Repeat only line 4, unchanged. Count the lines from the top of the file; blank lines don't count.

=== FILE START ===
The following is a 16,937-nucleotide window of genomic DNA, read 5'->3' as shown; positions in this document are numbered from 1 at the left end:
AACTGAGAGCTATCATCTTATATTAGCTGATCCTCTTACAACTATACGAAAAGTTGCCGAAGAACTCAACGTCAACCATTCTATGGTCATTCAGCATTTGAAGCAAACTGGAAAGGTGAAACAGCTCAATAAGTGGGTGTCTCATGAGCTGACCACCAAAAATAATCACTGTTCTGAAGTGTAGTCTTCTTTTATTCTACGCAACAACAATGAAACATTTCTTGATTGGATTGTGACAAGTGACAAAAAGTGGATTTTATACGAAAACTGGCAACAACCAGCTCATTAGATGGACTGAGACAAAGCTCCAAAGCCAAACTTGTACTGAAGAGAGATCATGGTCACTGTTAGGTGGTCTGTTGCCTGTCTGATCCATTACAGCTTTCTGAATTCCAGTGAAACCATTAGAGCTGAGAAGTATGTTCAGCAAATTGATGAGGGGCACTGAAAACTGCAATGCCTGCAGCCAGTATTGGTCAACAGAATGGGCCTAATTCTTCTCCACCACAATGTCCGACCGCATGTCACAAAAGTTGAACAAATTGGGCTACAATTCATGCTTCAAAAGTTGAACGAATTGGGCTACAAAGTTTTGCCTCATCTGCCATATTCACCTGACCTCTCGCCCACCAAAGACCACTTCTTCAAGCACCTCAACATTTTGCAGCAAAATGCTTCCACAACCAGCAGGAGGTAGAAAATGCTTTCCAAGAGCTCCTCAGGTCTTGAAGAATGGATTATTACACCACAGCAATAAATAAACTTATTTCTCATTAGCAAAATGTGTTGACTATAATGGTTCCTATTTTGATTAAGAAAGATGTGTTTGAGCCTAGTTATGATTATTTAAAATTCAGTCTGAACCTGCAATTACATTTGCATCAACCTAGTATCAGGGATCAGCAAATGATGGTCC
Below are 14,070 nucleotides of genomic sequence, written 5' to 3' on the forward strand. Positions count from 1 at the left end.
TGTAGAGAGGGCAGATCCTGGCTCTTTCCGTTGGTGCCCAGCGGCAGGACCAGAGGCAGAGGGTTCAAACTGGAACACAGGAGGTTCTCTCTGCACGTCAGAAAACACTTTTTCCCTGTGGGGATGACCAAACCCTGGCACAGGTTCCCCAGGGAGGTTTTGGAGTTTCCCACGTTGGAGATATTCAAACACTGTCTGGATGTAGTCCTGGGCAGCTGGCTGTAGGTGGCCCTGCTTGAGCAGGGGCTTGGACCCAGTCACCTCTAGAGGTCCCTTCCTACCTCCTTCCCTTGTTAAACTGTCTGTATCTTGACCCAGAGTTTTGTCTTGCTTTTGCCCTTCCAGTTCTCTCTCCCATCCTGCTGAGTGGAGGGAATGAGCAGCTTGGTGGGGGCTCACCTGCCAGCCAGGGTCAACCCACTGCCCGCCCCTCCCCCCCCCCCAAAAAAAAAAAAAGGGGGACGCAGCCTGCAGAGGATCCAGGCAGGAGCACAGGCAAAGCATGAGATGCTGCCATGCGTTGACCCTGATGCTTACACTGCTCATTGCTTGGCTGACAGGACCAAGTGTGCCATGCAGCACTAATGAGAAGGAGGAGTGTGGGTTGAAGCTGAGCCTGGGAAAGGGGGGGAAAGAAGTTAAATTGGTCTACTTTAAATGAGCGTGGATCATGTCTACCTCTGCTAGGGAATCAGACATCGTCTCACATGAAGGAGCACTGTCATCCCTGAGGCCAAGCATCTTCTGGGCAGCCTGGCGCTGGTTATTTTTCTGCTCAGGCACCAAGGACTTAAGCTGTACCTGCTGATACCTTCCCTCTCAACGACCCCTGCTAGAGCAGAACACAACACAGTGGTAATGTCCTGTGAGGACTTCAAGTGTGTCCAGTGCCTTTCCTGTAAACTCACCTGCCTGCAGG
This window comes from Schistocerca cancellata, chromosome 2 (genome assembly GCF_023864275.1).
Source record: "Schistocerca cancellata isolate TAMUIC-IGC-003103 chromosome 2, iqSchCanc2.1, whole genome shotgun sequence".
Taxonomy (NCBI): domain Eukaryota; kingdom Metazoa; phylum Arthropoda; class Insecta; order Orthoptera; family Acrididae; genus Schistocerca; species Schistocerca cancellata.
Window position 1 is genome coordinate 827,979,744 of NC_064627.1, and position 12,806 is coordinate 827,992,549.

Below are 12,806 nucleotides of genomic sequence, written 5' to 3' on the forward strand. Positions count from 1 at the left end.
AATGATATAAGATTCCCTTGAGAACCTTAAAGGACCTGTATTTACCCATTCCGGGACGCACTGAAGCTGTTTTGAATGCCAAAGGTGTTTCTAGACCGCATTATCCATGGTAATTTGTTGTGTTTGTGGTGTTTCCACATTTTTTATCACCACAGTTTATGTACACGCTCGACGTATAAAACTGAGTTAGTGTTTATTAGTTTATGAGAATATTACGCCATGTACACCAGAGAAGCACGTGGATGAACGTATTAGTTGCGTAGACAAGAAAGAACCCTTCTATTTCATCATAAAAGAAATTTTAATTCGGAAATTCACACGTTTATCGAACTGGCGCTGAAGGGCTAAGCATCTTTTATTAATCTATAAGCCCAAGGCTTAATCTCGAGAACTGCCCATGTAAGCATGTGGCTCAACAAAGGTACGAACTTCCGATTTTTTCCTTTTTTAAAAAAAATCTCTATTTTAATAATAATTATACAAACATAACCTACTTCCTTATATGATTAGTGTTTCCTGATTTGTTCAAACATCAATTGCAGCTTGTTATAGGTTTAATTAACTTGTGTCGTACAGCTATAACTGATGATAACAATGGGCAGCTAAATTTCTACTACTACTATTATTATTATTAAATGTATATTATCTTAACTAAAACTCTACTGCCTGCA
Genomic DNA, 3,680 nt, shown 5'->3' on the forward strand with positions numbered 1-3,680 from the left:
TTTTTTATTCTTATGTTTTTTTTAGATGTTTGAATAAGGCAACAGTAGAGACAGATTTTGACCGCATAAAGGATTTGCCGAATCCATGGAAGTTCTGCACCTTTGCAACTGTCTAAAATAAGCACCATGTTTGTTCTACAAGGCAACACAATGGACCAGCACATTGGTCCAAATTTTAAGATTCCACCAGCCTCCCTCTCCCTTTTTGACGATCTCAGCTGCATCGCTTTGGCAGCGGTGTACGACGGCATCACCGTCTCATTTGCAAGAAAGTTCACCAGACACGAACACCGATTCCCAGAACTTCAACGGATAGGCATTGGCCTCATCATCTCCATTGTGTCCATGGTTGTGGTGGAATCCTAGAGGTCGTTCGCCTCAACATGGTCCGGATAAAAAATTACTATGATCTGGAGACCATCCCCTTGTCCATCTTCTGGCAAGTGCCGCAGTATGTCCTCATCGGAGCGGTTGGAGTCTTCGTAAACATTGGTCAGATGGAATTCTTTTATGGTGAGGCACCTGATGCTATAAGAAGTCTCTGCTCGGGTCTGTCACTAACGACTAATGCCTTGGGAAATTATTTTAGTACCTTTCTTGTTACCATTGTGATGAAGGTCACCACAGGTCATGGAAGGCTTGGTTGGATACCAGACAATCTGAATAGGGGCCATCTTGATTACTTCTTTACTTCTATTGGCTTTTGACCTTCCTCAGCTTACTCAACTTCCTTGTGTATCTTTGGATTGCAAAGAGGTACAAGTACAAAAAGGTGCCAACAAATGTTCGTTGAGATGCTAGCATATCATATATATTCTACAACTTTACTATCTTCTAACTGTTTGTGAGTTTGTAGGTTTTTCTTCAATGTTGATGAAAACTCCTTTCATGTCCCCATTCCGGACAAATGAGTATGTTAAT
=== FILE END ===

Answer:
TGTAGAGAGGGCAGATCCTGGCTCTTTCCGTTGGTGCCCAGCGGCAGGACCAGAGGCAGAGGGTTCAAACTGGAACACAGGAGGTTCTCTCTGCACGTCAGAAAACACTTTTTCCCTGTGGGGATGACCAAACCCTGGCACAGGTTCCCCAGGGAGGTTTTGGAGTTTCCCACGTTGGAGATATTCAAACACTGTCTGGATGTAGTCCTGGGCAGCTGGCTGTAGGTGGCCCTGCTTGAGCAGGGGCTTGGACCCAGTCACCTCTAGAGGTCCCTTCCTACCTCCTTCCCTTGTTAAACTGTCTGTATCTTGACCCAGAGTTTTGTCTTGCTTTTGCCCTTCCAGTTCTCTCTCCCATCCTGCTGAGTGGAGGGAATGAGCAGCTTGGTGGGGGCTCACCTGCCAGCCAGGGTCAACCCACTGCCCGCCCCTCCCCCCCCCCCAAAAAAAAAAAAAGGGGGACGCAGCCTGCAGAGGATCCAGGCAGGAGCACAGGCAAAGCATGAGATGCTGCCATGCGTTGACCCTGATGCTTACACTGCTCATTGCTTGGCTGACAGGACCAAGTGTGCCATGCAGCACTAATGAGAAGGAGGAGTGTGGGTTGAAGCTGAGCCTGGGAAAGGGGGGGAAAGAAGTTAAATTGGTCTACTTTAAATGAGCGTGGATCATGTCTACCTCTGCTAGGGAATCAGACATCGTCTCACATGAAGGAGCACTGTCATCCCTGAGGCCAAGCATCTTCTGGGCAGCCTGGCGCTGGTTATTTTTCTGCTCAGGCACCAAGGACTTAAGCTGTACCTGCTGATACCTTCCCTCTCAACGACCCCTGCTAGAGCAGAACACAACACAGTGGTAATGTCCTGTGAGGACTTCAAGTGTGTCCAGTGCCTTTCCTGTAAACTCACCTGCCTGCAGG